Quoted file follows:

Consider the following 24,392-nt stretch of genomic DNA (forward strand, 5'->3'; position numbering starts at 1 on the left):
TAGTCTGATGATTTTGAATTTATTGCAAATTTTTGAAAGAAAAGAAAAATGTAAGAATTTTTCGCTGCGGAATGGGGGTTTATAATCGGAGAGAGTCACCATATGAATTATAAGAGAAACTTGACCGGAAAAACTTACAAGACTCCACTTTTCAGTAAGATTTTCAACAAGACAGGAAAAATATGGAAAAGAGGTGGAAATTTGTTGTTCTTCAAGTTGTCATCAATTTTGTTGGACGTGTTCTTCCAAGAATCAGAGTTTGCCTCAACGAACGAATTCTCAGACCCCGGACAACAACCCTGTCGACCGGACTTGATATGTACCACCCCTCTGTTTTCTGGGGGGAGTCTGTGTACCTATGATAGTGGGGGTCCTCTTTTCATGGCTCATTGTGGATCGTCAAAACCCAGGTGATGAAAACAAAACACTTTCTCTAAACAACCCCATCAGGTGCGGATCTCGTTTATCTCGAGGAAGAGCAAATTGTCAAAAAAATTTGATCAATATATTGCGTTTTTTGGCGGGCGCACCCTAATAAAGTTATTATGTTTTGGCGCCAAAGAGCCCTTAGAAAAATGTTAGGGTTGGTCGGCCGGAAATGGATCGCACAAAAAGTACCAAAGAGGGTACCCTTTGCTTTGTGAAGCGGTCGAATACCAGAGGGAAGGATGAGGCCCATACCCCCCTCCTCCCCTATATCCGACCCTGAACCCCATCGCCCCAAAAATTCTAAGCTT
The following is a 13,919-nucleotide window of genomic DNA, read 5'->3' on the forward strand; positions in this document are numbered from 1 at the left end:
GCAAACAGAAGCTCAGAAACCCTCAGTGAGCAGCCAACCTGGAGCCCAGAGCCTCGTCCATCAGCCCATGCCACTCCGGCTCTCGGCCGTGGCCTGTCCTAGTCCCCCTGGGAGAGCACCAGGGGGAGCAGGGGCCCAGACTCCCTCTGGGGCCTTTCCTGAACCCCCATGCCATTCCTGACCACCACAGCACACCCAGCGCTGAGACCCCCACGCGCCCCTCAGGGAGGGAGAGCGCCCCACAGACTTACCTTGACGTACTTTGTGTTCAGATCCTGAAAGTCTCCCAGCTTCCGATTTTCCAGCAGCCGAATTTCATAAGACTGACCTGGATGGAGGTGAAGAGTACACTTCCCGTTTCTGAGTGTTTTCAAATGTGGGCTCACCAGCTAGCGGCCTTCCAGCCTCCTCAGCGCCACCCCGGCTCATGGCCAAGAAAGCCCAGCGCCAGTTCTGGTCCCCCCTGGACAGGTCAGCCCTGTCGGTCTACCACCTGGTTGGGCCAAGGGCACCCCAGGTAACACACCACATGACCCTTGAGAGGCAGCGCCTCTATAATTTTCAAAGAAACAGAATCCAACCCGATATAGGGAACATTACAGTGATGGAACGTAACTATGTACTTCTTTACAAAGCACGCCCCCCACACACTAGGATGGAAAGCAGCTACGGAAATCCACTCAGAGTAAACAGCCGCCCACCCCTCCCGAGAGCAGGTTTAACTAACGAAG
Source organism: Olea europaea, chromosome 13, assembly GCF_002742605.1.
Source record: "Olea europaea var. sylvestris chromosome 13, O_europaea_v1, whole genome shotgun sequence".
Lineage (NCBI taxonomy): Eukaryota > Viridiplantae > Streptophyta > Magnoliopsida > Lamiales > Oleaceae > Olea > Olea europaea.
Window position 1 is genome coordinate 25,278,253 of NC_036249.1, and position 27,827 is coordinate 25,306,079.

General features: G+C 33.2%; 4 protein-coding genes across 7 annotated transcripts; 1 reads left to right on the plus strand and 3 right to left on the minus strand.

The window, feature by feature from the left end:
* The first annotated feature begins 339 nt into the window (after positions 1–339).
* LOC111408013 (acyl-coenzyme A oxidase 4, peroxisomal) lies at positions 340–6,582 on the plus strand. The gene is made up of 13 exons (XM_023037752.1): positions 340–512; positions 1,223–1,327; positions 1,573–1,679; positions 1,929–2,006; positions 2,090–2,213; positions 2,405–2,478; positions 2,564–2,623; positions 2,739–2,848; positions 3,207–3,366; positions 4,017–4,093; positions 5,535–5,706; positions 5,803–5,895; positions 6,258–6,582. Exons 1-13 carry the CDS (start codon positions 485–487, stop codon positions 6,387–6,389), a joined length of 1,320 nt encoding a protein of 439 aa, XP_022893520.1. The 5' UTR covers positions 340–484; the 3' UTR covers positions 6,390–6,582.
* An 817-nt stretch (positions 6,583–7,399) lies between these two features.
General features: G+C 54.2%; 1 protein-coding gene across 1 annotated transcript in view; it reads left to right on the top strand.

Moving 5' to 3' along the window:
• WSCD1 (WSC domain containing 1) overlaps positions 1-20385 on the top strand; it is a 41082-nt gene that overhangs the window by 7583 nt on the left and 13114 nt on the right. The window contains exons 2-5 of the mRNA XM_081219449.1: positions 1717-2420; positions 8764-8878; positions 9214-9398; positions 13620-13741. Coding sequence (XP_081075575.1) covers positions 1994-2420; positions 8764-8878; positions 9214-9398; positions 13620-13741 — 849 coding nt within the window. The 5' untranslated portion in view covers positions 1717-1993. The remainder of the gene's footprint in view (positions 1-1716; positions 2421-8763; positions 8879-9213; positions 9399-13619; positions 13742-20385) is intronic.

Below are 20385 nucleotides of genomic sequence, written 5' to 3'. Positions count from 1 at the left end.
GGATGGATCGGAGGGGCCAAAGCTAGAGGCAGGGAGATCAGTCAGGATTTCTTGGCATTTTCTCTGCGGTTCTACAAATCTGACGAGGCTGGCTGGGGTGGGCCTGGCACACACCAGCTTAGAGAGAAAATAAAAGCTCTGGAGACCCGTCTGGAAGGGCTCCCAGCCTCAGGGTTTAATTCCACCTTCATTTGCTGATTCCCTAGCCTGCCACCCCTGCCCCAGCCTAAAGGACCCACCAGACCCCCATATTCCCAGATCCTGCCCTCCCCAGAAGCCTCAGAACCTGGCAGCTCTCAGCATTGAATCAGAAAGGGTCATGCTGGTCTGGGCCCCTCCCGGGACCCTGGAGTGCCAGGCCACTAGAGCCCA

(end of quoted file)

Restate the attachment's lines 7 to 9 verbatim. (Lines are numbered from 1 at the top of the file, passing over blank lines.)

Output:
Lineage (NCBI taxonomy): Eukaryota > Viridiplantae > Streptophyta > Magnoliopsida > Lamiales > Oleaceae > Olea > Olea europaea.
Window position 1 is genome coordinate 25,278,253 of NC_036249.1, and position 27,827 is coordinate 25,306,079.

General features: G+C 33.2%; 4 protein-coding genes across 7 annotated transcripts; 1 reads left to right on the plus strand and 3 right to left on the minus strand.